7:53AM, the first wave came. At approximately 8:55am, the second wave appeared. By 9:55am, it was over.
Four U.S. Navy battleships sunk.
188 Aircraft destroyed/damaged, along with several cruisers, destroyers, and a minelayer.
Sixty-eight years ago today, the Empire of Japan unexpectedly and without a formal declaration of war, attacked the U.S. at Pearl Harbor, Hawaii. The attack united America. The day after the attack, President Franklin D. Roosevelt delivered his “a date which will live in infamy” speech, resulting in Congress passing a formal declaration of war against Japan and solidifying the nation’s commitment to enter World War II on the side of the Allies.
In the aftermath of the 9/11 attacks eight years ago, a number of commentaries and analysis emerged comparing the 9/11 attacks to Pearl Harbor. Some noted that the 9/11 attacks were the worst ever on American soil, surpassing Pearl Harbor. Many noted the shock that accompanied both attacks. Some analyzed the strategic (Pearl Harbor) vs symbolic (9/11) nature of the attacks. Others just noted that both united our nation.
Perhaps fittingly, President Obama’s speech last week “on the way forward in Afghanistan and Pakistan,” at West Point had tinges of President Roosevelt’s speech from December 8, 1941 throughout it. The challenge, of course, for President Obama is reuniting the nation in the quiet of the moment – eight years later – rather than in the days after an attack. He seems aware of the challenge, calling in his speech for a united America and making a case for relevancy. The coming days of Congressional action and public polls will help determine whether he was successful in his attempt. As for the speeches, here is a line-by-line analysis of President Roosevelt’s speech with some excerpts (in blue) from the much longer Obama speech:
Yesterday, December 7, 1941 – a date which will live in infamy – the United States of America was suddenly and deliberately attacked by naval and air forces of the Empire of Japan.
On September 11, 2001, 19 men hijacked four airplanes and used them to murder nearly 3,000 people. They struck at our military and economic nerve centers. They took the lives of innocent men, women, and children without regard to their faith or race or station.
The United States was at peace with that nation, and, at the solicitation of Japan, was still in conversation with its government and its Emperor looking toward the maintenance of peace in the Pacific.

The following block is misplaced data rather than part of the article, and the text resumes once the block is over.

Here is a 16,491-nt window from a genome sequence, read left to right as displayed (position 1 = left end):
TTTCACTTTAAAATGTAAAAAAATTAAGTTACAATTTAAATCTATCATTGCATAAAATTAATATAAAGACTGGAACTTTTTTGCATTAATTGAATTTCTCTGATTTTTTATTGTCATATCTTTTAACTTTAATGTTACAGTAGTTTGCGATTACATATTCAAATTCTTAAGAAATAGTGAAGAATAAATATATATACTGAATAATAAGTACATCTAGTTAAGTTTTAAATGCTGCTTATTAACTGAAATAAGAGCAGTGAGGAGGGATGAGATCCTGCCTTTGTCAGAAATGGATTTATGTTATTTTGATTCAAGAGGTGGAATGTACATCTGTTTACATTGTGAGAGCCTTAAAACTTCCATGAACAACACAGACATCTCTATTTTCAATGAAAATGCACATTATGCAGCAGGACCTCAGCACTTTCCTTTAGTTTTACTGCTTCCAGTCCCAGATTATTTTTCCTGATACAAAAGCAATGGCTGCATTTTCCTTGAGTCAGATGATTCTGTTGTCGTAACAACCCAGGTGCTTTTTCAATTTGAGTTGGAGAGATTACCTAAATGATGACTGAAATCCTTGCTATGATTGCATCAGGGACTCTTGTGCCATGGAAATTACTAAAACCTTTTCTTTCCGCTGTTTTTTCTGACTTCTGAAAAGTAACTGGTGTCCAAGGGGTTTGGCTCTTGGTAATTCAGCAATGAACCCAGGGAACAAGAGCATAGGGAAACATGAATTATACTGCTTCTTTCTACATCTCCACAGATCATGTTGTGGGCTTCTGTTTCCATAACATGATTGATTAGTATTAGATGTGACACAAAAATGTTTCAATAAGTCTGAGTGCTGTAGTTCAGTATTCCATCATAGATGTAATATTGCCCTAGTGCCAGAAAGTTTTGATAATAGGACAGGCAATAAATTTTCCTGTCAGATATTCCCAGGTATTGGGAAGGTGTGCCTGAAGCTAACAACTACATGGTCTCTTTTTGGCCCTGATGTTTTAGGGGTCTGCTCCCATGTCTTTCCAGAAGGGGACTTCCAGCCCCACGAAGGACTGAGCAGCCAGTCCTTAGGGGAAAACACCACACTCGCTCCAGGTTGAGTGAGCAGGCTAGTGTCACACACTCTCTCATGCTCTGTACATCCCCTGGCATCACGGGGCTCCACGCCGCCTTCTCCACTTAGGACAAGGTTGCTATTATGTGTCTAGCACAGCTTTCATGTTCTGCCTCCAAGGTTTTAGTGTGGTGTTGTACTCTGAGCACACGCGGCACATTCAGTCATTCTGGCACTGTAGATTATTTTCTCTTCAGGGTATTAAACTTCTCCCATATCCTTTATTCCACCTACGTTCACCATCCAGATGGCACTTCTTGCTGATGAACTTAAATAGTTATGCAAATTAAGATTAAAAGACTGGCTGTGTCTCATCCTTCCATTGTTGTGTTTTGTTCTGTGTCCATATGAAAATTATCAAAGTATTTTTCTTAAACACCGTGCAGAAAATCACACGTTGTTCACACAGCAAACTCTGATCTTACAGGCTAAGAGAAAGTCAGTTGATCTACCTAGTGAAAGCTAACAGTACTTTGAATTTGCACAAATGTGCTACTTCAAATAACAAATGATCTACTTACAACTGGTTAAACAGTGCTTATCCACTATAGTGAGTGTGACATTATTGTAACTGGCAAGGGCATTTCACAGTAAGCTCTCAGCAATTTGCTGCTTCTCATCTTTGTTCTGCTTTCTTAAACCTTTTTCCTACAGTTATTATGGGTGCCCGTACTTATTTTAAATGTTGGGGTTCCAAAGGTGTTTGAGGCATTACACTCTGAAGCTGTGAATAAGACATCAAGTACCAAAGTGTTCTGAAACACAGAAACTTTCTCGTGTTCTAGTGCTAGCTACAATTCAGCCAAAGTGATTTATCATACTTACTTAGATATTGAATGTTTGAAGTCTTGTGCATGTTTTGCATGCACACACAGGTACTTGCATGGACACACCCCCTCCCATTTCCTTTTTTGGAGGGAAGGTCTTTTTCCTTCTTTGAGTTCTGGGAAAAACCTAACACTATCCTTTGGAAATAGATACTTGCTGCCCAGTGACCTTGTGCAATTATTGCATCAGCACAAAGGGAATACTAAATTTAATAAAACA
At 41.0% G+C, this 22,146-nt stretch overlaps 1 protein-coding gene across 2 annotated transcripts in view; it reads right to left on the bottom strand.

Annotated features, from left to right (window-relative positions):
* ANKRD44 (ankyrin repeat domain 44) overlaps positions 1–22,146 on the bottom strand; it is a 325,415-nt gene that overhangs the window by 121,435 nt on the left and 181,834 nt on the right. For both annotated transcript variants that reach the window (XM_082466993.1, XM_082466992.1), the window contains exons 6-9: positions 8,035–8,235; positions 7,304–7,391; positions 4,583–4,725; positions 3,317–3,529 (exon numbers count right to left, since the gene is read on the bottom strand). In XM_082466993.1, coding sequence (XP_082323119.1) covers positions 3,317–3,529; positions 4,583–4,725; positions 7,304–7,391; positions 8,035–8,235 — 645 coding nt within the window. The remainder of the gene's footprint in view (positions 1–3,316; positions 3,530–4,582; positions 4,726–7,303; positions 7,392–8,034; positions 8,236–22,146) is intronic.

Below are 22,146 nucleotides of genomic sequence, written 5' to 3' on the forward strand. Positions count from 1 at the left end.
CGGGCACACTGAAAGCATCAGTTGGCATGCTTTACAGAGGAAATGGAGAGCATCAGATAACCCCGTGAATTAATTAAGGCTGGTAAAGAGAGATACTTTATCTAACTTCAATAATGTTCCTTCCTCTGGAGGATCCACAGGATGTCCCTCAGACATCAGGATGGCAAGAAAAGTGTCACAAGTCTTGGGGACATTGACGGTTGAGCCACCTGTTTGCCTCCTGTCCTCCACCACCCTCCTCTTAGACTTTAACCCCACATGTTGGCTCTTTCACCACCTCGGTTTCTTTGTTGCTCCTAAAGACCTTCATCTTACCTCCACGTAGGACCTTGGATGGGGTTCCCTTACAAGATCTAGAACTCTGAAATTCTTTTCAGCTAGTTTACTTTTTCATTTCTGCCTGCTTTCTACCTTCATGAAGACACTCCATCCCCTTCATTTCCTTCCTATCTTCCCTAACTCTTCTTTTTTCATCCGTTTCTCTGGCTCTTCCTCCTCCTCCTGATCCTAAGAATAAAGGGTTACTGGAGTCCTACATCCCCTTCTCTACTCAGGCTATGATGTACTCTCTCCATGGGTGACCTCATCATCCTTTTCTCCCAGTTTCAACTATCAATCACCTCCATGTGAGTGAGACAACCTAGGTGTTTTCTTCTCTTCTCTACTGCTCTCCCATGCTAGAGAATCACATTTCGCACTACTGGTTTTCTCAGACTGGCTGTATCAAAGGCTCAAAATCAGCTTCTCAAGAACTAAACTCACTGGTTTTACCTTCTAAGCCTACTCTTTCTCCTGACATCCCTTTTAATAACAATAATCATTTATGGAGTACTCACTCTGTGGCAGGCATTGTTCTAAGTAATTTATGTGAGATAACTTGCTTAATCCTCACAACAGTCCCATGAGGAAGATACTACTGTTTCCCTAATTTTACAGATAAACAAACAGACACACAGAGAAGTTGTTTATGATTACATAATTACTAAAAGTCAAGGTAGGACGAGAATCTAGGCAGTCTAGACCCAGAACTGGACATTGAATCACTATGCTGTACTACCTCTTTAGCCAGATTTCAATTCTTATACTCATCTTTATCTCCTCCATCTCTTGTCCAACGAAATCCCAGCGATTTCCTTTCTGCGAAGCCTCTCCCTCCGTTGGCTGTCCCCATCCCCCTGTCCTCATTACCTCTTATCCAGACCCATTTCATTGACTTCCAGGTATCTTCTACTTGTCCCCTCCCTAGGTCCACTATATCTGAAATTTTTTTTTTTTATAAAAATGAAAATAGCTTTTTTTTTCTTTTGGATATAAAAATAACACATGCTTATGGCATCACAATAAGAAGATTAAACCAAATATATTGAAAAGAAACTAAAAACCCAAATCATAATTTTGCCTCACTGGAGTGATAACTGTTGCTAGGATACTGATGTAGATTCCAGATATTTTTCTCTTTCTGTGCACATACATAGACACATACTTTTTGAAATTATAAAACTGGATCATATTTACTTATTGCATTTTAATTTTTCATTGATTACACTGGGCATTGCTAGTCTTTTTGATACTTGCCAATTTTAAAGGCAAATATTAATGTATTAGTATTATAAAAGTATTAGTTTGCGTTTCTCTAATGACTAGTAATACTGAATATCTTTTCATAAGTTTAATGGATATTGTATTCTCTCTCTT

We did not ask for this fight.
Indeed, one hour after Japanese air squadrons had commenced bombing in the American island of Oahu, the Japanese ambassador to the United States and his colleague delivered to our Secretary of State a formal reply to a recent American message. While this reply stated that it seemed useless to continue the existing diplomatic negotiations, it contained no threat or hint of war or of armed attack.
Al Qaeda’s base of operations was in Afghanistan, where they were harbored by the Taliban — a ruthless, repressive and radical movement that seized control of that country after it was ravaged by years of Soviet occupation and civil war, and after the attention of America and our friends had turned elsewhere.
It will be recorded that the distance of Hawaii from Japan makes it obvious that the attack was deliberately planned many days or even weeks ago. During the intervening time, the Japanese government has deliberately sought to deceive the United States by false statements and expressions of hope for continued peace.
Under the banner of this domestic unity and international legitimacy — and only after the Taliban refused to turn over Osama bin Laden — we sent our troops into Afghanistan. Within a matter of months, al Qaeda was scattered and many of its operatives were killed. The Taliban was driven from power and pushed back on its heels. A place that had known decades of fear now had reason to hope.
The attack yesterday on the Hawaiian Islands has caused severe damage to American naval and military forces. I regret to tell you that very many American lives have been lost. In addition, American ships have been reported torpedoed on the high seas between San Francisco and Honolulu.
Yet huge challenges remain. Afghanistan is not lost, but for several years it has moved backwards. There’s no imminent threat of the government being overthrown, but the Taliban has gained momentum. Al Qaeda has not reemerged in Afghanistan in the same numbers as before 9/11, but they retain their safe havens along the border. And our forces lack the full support they need to effectively train and partner with Afghan security forces and better secure the population.
Yesterday, the Japanese government also launched an attack against Malaya.
Last night, Japanese forces attacked Hong Kong.
Last night, Japanese forces attacked Guam.